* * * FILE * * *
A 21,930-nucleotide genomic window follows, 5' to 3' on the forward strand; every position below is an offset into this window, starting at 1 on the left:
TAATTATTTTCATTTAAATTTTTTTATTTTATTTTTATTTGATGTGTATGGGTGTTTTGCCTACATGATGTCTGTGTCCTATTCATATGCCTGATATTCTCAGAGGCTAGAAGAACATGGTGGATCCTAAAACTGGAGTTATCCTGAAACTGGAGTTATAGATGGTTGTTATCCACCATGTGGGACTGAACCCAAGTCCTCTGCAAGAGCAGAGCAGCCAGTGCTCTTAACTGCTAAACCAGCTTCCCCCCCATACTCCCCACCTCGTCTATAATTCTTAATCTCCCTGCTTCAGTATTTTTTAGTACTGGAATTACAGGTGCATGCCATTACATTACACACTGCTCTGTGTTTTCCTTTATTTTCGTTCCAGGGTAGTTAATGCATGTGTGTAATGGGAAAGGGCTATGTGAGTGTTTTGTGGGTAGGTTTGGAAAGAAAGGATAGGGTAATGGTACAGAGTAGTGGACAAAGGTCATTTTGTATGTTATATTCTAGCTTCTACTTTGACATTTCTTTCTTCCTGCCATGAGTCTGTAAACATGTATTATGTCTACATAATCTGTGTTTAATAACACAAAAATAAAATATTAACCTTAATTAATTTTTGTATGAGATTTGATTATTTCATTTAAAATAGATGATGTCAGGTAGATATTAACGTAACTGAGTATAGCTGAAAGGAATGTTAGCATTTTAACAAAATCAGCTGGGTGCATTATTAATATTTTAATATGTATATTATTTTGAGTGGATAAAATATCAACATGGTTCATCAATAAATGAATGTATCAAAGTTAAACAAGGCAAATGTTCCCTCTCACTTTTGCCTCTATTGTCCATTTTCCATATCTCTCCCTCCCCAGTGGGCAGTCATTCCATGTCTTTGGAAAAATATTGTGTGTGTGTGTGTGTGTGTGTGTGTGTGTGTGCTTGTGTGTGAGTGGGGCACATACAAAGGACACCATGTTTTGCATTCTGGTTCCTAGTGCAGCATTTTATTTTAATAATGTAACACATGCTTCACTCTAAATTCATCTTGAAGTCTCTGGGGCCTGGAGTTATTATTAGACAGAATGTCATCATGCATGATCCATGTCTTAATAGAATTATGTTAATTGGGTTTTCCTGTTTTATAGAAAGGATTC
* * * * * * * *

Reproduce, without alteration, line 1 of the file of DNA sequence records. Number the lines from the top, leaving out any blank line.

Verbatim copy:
A 21,930-nucleotide genomic window follows, 5' to 3' on the forward strand; every position below is an offset into this window, starting at 1 on the left: